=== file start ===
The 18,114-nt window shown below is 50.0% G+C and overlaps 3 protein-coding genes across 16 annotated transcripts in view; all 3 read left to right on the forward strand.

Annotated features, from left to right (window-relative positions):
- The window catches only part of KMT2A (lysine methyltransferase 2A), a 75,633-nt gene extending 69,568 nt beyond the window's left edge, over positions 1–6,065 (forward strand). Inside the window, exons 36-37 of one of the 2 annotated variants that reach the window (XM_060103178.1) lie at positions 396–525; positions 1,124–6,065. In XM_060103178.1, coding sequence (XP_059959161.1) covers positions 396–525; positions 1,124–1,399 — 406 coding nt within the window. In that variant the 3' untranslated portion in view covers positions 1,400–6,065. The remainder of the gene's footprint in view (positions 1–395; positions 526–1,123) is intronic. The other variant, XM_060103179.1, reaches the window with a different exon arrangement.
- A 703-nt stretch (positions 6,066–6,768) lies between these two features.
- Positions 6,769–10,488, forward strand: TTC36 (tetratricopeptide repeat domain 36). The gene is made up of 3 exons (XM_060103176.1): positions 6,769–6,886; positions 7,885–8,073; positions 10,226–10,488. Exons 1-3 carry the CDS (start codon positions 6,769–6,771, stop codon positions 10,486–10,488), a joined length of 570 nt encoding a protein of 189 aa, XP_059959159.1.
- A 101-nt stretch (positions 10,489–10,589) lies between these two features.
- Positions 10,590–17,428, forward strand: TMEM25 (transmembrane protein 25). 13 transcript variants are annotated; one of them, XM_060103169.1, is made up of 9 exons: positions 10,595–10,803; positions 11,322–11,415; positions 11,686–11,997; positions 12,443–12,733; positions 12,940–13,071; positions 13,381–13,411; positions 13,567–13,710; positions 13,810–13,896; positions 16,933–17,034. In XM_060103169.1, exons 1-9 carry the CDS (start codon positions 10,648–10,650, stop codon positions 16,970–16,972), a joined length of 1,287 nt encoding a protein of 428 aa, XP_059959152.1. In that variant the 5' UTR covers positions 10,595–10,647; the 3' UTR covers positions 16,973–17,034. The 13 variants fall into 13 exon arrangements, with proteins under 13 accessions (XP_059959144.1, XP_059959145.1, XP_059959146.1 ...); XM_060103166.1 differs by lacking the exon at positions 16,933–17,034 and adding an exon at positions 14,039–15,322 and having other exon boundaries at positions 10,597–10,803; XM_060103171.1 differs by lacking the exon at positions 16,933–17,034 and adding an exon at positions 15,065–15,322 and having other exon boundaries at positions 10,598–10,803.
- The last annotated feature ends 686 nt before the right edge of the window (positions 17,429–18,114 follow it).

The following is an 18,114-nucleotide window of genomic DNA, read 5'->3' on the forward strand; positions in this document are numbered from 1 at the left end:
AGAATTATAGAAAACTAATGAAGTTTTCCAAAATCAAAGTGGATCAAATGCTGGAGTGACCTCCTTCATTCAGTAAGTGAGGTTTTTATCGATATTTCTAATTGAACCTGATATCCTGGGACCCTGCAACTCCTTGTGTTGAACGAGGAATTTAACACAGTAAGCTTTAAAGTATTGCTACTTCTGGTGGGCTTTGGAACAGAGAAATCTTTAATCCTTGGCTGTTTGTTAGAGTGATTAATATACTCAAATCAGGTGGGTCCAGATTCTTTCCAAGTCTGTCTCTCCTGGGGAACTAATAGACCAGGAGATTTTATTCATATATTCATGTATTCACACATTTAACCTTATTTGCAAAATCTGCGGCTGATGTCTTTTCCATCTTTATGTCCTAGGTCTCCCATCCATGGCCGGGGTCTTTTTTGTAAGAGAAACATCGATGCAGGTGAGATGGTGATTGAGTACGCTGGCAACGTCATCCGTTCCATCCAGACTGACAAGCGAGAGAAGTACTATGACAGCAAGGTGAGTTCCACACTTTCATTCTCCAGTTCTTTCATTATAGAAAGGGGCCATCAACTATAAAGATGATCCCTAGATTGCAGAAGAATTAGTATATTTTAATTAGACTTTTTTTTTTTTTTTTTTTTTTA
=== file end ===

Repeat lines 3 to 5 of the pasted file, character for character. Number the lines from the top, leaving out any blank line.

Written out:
- The window catches only part of KMT2A (lysine methyltransferase 2A), a 75,633-nt gene extending 69,568 nt beyond the window's left edge, over positions 1–6,065 (forward strand). Inside the window, exons 36-37 of one of the 2 annotated variants that reach the window (XM_060103178.1) lie at positions 396–525; positions 1,124–6,065. In XM_060103178.1, coding sequence (XP_059959161.1) covers positions 396–525; positions 1,124–1,399 — 406 coding nt within the window. In that variant the 3' untranslated portion in view covers positions 1,400–6,065. The remainder of the gene's footprint in view (positions 1–395; positions 526–1,123) is intronic. The other variant, XM_060103179.1, reaches the window with a different exon arrangement.
- A 703-nt stretch (positions 6,066–6,768) lies between these two features.
- Positions 6,769–10,488, forward strand: TTC36 (tetratricopeptide repeat domain 36). The gene is made up of 3 exons (XM_060103176.1): positions 6,769–6,886; positions 7,885–8,073; positions 10,226–10,488. Exons 1-3 carry the CDS (start codon positions 6,769–6,771, stop codon positions 10,486–10,488), a joined length of 570 nt encoding a protein of 189 aa, XP_059959159.1.